Through January, we’re publishing year-in-review highlights from FY2020. Download a full PDF of this year’s Annual Report to read more!
The University of Virginia is beginning work on a major digital initiative to create a common, shared approach to describing and organizing the information documenting the history of enslavement housed in college and university archives.
The first phase of “On These Grounds: Slavery and the University” will be funded by a $550,000 grant awarded to Michigan State University by The Andrew W. Mellon Foundation. Staff at UVA will collaborate with teams from MSU, Georgetown, and the Omeka web publishing platform to produce a freely-available linked open data model that is robust enough to describe the lived experiences of enslaved people, including those whose lives and labor supported higher educational institutions.
Over the past two decades many institutions of higher education, including UVA, have begun to publicly examine and accept their historical roles in the injustices and enduring legacies of slavery. Despite the similarities of record types, information sources, and data elements, institutions often take their own, often duplicative, approach to examining the representation of their history. By producing a common approach to these stories, “On These Grounds” will help expand researchers’ understanding of the lives and experiences of enslaved people across these institutional contexts, and extend the possibility of search and discovery across collections.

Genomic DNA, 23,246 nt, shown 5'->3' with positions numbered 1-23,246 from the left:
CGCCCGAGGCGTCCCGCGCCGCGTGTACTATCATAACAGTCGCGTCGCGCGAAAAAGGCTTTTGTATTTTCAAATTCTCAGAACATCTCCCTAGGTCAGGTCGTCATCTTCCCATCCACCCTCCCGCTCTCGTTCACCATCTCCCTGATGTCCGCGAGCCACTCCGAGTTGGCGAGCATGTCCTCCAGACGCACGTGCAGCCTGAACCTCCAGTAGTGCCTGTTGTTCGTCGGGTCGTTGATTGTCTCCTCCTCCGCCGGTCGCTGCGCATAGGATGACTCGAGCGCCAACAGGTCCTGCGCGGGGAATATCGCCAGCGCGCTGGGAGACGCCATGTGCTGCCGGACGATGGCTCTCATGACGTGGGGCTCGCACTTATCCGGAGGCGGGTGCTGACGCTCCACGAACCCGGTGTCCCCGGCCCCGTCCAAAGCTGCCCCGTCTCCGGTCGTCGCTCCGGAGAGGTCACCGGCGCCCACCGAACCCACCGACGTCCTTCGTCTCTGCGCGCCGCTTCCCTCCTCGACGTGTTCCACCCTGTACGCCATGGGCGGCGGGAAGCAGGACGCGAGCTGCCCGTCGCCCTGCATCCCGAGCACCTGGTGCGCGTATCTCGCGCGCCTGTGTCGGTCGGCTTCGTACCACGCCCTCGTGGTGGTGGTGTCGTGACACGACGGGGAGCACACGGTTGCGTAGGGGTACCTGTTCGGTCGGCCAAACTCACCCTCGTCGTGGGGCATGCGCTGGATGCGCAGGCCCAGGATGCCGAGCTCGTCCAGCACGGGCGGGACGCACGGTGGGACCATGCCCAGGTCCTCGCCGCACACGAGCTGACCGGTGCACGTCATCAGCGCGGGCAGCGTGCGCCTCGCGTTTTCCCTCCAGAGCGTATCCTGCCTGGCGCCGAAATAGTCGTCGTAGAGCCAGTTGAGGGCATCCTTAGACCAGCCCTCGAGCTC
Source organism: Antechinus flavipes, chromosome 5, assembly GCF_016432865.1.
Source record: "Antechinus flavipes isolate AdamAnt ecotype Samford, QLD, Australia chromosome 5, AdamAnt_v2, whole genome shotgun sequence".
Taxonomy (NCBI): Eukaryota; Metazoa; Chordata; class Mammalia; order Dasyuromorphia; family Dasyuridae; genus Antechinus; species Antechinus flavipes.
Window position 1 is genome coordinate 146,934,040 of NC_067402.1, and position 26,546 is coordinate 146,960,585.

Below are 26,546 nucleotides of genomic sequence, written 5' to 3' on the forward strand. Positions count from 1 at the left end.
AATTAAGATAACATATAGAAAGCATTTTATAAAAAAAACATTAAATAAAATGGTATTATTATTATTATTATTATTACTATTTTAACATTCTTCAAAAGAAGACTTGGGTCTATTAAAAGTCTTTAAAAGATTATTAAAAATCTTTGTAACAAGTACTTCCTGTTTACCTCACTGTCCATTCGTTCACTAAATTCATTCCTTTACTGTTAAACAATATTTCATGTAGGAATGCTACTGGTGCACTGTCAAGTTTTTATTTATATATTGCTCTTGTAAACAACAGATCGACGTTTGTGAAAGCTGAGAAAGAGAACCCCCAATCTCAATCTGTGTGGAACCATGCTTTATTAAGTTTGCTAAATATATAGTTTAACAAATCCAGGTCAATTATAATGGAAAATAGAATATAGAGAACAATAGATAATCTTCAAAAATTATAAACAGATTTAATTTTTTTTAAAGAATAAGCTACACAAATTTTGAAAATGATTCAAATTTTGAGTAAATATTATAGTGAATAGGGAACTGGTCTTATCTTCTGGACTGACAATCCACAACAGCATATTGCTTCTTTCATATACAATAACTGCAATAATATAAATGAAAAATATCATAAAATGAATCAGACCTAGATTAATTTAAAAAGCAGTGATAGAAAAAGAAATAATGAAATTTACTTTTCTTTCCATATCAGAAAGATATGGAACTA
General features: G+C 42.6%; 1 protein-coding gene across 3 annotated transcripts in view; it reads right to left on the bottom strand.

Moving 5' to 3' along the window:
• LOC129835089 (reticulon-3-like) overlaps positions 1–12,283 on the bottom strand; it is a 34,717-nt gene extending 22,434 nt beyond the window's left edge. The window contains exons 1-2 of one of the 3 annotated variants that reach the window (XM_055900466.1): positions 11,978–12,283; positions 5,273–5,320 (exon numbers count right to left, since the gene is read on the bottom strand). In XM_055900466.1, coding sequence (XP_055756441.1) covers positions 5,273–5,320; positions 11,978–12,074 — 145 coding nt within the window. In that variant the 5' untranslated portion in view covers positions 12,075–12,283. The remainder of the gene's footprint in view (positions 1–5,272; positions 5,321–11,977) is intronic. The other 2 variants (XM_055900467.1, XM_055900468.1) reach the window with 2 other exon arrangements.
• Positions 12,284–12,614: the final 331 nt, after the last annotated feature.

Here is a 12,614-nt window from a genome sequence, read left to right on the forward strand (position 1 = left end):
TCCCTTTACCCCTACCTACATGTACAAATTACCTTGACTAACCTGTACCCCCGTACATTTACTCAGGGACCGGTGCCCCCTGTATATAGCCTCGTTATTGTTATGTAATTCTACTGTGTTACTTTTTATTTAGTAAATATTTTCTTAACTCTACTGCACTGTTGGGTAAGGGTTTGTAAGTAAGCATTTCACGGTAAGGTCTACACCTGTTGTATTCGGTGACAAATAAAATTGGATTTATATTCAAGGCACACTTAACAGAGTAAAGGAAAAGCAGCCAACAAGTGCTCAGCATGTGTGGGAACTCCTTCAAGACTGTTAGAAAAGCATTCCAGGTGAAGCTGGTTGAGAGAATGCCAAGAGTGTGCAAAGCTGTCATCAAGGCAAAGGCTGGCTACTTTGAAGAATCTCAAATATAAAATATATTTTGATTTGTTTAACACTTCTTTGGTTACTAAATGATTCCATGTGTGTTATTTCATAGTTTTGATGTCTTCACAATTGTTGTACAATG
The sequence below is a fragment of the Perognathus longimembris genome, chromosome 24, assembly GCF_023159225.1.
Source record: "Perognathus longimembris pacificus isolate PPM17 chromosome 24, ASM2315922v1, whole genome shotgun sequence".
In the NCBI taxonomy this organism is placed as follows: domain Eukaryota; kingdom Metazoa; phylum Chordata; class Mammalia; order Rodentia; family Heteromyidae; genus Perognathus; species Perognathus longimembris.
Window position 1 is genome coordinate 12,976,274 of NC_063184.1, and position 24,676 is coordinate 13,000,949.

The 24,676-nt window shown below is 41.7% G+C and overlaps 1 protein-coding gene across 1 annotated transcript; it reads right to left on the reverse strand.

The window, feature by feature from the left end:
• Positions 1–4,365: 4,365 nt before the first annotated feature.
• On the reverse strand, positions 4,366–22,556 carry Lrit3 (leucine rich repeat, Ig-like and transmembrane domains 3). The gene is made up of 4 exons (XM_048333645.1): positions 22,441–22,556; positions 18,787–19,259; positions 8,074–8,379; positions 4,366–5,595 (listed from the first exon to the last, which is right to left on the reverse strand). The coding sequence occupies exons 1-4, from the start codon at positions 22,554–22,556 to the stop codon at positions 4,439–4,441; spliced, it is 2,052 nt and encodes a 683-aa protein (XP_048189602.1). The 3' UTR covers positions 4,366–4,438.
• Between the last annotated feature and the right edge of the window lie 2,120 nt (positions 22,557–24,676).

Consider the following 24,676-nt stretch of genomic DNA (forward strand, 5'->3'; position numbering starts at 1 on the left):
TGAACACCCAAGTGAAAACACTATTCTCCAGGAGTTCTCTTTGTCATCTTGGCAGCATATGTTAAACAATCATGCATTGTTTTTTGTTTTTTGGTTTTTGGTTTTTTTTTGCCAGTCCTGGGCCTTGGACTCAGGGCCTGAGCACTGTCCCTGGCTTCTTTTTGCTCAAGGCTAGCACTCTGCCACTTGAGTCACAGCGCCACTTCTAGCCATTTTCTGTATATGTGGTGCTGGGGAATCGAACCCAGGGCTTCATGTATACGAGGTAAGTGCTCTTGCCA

The UVA team will be led by Brenda Gunn, Associate University Librarian for Special Collections and Preservation, joined by Whitney Buccicone and Stacey Lavender. “By linking records across repositories, we can show social, cultural, and familial relationships across time and geographical space. Being able to track these relationships can enrich scholarship as well as help descendants discover and learn more about their ancestors,” Gunn noted. “Through this project, we intend to bring to the surface the aspects of enslaved lives that have been in our records but not visible because we haven’t centered these experiences in our descriptive work.”